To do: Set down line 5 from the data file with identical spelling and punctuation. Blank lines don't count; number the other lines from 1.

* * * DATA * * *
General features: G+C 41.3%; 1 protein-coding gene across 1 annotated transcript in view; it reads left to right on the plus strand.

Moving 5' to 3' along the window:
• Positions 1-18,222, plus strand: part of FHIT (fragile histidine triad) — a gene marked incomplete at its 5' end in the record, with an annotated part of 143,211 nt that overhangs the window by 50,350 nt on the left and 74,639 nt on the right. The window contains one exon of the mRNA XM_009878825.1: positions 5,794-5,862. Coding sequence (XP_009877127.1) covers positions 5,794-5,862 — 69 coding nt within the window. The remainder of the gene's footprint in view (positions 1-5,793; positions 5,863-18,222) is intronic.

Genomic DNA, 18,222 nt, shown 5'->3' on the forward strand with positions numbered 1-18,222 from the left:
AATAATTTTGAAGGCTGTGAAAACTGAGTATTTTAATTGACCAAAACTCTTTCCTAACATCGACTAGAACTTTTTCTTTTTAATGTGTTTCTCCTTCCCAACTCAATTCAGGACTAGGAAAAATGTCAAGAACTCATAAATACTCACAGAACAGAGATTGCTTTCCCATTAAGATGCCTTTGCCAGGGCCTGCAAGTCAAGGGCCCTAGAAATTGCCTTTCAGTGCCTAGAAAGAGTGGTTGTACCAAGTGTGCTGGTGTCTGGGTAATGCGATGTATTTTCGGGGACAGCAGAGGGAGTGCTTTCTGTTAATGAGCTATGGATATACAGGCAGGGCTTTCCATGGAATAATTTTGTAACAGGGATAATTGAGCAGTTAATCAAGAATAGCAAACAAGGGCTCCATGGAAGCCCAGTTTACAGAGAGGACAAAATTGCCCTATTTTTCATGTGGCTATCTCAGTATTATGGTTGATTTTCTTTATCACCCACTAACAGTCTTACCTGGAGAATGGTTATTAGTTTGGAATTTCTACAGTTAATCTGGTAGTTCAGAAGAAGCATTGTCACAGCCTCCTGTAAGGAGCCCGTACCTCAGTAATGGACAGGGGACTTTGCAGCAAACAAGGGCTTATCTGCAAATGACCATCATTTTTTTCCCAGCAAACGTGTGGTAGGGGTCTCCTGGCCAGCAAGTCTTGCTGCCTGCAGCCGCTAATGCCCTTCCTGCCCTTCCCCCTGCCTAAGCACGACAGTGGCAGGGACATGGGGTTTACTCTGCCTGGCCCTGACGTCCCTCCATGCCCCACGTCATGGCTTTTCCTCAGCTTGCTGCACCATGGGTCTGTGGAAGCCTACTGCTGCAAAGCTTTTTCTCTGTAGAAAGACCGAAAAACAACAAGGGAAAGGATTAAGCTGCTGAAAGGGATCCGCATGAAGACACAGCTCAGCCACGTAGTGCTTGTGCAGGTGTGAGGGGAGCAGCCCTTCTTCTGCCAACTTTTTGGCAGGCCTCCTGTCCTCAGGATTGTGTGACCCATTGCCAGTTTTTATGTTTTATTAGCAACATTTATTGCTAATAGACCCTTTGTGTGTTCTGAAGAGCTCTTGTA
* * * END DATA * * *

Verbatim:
AATAATTTTGAAGGCTGTGAAAACTGAGTATTTTAATTGACCAAAACTCTTTCCTAACATCGACTAGAACTTTTTCTTTTTAATGTGTTTCTCCTTCCCAACTCAATTCAGGACTAGGAAAAATGTCAAGAACTCATAAATACTCACAGAACAGAGATTGCTTTCCCATTAAGATGCCTTTGCCAGGGCCTGCAAGTCAAGGGCCCTAGAAATTGCCTTTCAGTGCCTAGAAAGAGTGGTTGTACCAAGTGTGCTGGTGTCTGGGTAATGCGATGTATTTTCGGGGACAGCAGAGGGAGTGCTTTCTGTTAATGAGCTATGGATATACAGGCAGGGCTTTCCATGGAATAATTTTGTAACAGGGATAATTGAGCAGTTAATCAAGAATAGCAAACAAGGGCTCCATGGAAGCCCAGTTTACAGAGAGGACAAAATTGCCCTATTTTTCATGTGGCTATCTCAGTATTATGGTTGATTTTCTTTATCACCCACTAACAGTCTTACCTGGAGAATGGTTATTAGTTTGGAATTTCTACAGTTAATCTGGTAGTTCAGAAGAAGCATTGTCACAGCCTCCTGTAAGGAGCCCGTACCTCAGTAATGGACAGGGGACTTTGCAGCAAACAAGGGCTTATCTGCAAATGACCATCATTTTTTTCCCAGCAAACGTGTGGTAGGGGTCTCCTGGCCAGCAAGTCTTGCTGCCTGCAGCCGCTAATGCCCTTCCTGCCCTTCCCCCTGCCTAAGCACGACAGTGGCAGGGACATGGGGTTTACTCTGCCTGGCCCTGACGTCCCTCCATGCCCCACGTCATGGCTTTTCCTCAGCTTGCTGCACCATGGGTCTGTGGAAGCCTACTGCTGCAAAGCTTTTTCTCTGTAGAAAGACCGAAAAACAACAAGGGAAAGGATTAAGCTGCTGAAAGGGATCCGCATGAAGACACAGCTCAGCCACGTAGTGCTTGTGCAGGTGTGAGGGGAGCAGCCCTTCTTCTGCCAACTTTTTGGCAGGCCTCCTGTCCTCAGGATTGTGTGACCCATTGCCAGTTTTTATGTTTTATTAGCAACATTTATTGCTAATAGACCCTTTGTGTGTTCTGAAGAGCTCTTGTA